[ITL-CAD] Query RE Academic Writing
aarvast at georgianc.on.ca
Wed Aug 15 00:28:33 EST 2007
Thanks for prompting me to think about these questions again, Tai and Helen.
In addition to my CADish work in research I teach literature and I do not see a sharp line between the Humanities and the Social Sciences as some might. Like Tai, I read for a certain poetry -- precision of word selection so that the complex is both compressed and expanded simultaneously. I do believe all good writing begins with knowing your audience and purpose.... My PhD supervisor, Jim Ryan at OISE, talks about writing his dissertation and having his mother read it. He realized then that he needed to be using language that is accessible if he wants to speak to a more general audience than the already converted and I also agree that making our work accessible without oversimplification is key. Like a good poem, we should be able to read the work on a number of levels. Walt Whitman makes the ideas of the American Renaissance beautiful so I can read about a leaf of grass or I can read about key ideas of transcendentalism and existentialism, tasting the layers with each read. Stylish writers for me invite me to read a passage over again not because I didn't understand it the first time, but because it charms me into knowing there is more to it.
I also like writing that is critical without being hyper-critical, begins from a place of exegesis rather than attack. Again I have another mentor, Reva Joshee, who is responsible for teaching me to approach a text from a peaceful place rather than the attack mode which seems so the norm in graduate education.
A stylish writer is a friend I am looking forward to meet some day -- clever, witty, engaged and keen to make the world a better place.
University Partnership Centre
Barrie, Ontario, Canada
(705) 728-1968 ext 1650
aarvast at georgianc.on.ca
From: itl-cad-bounces at mail.usyd.edu.au on behalf of Tai Peseta
Sent: Tue 8/14/2007 8:17 AM
To: Challenging Academic Development (CAD) Collective
Subject: RE: [ITL-CAD] Query RE Academic Writing
Lovely to hear your voice on the list. Sorry to have been a wee bit slow with a response to your question about writing. It's the time of year again where everything revs up and busy-ness takes over. If it's still ok to respond to your questions, here's my two bob worth. I'd be keen to hear other CAD people on this issue too since it's a conversation I've had with a few people on this list over drink and cheer.
1. How do you define 'stylish' academic writing?
Increasingly, I am drawn to academic writing that can present complex ideas in ways that sing and that feel graspable (that's not a word I'm sure); academic writing that has a melody about it; and that is about reaching out to have a conversation with me -- rather than just telling me things. I heard the Australian historian Inga Clendinnen put it thus (and I am paraphrasing here): writing that has this quality "come meander and think with me".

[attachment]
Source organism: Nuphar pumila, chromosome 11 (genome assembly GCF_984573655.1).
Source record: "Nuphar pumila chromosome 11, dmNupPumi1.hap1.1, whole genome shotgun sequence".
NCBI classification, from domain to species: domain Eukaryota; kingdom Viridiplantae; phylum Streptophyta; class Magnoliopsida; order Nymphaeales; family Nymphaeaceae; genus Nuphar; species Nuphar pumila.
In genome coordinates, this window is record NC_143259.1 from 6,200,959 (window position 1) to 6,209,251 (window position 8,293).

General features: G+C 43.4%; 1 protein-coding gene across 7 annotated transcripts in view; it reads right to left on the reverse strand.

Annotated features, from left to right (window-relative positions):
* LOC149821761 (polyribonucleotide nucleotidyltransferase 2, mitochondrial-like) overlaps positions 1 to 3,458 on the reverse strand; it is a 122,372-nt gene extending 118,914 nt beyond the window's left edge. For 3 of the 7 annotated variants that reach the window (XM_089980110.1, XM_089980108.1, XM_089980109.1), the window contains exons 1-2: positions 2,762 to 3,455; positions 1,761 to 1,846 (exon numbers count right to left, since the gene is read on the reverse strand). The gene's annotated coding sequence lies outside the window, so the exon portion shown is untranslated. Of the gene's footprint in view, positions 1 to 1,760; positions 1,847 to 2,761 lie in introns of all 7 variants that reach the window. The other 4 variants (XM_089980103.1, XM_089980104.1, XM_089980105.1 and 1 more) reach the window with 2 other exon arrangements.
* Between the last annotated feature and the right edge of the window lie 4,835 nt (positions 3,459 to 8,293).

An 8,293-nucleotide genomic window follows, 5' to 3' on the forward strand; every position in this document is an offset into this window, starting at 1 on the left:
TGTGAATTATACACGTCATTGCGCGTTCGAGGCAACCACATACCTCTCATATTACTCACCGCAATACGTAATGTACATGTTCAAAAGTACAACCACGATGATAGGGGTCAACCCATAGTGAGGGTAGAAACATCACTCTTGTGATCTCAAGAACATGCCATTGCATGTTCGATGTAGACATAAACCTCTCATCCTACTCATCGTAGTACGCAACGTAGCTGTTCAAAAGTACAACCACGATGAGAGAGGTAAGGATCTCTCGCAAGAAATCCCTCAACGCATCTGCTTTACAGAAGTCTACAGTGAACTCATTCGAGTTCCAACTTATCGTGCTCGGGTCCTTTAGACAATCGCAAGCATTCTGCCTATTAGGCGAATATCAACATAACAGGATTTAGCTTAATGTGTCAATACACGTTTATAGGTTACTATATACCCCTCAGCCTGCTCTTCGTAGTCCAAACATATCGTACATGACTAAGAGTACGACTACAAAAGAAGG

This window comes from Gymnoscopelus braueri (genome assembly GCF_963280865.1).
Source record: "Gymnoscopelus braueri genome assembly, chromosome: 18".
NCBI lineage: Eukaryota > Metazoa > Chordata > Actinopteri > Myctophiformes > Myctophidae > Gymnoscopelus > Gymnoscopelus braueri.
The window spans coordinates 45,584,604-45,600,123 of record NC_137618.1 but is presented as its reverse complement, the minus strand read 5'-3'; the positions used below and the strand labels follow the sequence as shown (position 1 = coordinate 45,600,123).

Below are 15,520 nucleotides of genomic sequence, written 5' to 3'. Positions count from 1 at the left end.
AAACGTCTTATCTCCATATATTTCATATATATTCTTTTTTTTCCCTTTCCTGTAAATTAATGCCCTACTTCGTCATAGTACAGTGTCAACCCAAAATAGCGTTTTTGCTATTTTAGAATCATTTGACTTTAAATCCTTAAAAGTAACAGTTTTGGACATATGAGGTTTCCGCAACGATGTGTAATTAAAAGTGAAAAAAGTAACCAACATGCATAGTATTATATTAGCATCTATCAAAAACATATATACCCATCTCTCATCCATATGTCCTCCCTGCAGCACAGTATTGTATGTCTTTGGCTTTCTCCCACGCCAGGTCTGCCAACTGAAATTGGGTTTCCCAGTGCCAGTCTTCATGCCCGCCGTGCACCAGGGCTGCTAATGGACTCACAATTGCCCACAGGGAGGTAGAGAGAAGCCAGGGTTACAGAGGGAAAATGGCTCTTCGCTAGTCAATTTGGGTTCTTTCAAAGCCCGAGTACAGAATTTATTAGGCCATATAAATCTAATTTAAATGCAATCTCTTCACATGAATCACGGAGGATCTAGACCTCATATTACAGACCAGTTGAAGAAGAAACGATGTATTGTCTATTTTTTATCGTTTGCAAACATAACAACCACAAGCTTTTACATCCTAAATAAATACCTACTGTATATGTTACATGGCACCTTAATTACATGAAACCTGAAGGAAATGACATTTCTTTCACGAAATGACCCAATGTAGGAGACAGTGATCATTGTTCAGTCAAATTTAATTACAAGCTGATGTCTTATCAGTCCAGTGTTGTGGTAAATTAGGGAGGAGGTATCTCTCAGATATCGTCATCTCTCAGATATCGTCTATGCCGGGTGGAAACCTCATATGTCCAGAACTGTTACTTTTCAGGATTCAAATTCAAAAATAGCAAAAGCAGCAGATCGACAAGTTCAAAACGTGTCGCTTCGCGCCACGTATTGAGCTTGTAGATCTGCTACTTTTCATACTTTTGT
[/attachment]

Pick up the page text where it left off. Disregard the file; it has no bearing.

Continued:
2. Who are some of the most stylish writers in your field?
Stylish in my field is different to academic writers that have influenced my own thinking about AD and HE T&L or researching those things. Here's my list (it changes everyday):
- Ruth Behar
- Jon Nixon
- Peter Clough
3. What makes their work a pleasure to read?
I remember first coming across their writing and having a really strong reaction which was not only pleasure in the broader ideas and arguments themselves, but I had a sense that each of them worked really hard to find the right words and to think about how those words sounded and meant together. Maybe that's an expression of poetics. That master of the short story form Raymond Carver says its like finding the right words and no others. With Behar, I got teary; with Nixon, he led me to read other writers; with Clough, it was purely -- I want to write like you. It's funny how we carry writers/thinkers with us.
Hope this helps -- Cheers, Tai
Dr Tai Peseta, Associate Lecturer
Editor, Synergy (http://www.itl.usyd.edu.au/synergy)
Issue 25 June 2007 available online
Institute for Teaching and Learning, F07
The University of Sydney
NSW AUSTRALIA 2006
p: +61 2 9351 4657
f: +61 2 9351 4331
e: t.peseta at usyd.edu.au
w: http://www.itl.usyd.edu.au <http://www.itl.usyd.edu.au/>
From: itl-cad-bounces at mail.usyd.edu.au on behalf of Helen Sword
Sent: Fri 3/08/2007 1:29 PM
To: itl-cad at mail.usyd.edu.au
Subject: [ITL-CAD] Query RE Academic Writing
I've been lurking quietly on the list for a while but this is my first
posting. I've especially enjoyed the discussion about Alison Phipps'
article -- and indeed the article itself, a wonderfully refreshing piece of
academic writing. Thank you Tai for bringing it to our attention.
Speaking of academic writing, I'm sending the following message out to
colleagues in every academic field I can think of and would be most grateful
if you'd respond briefly to the questions below, and also forward my query
Query RE Academic Writing
For a book tentatively titled 'Academic Style' (an oxymoron?!) I am seeking
comments and recommendations from colleagues across the disciplines. How
do you define 'stylish' academic writing? Who are some of the most stylish
writers in your field? What makes their work a pleasure to read?
Please forward this message to academic colleagues and listservs, and email
your own response off-list to Dr Helen Sword (h.sword at auckland.ac.nz). All
replies will remain completely confidential.
Thank you for your help, and apologies for cross-posting!
University of Auckland
ITL-CAD mailing list
ITL-CAD at mail.usyd.edu.au
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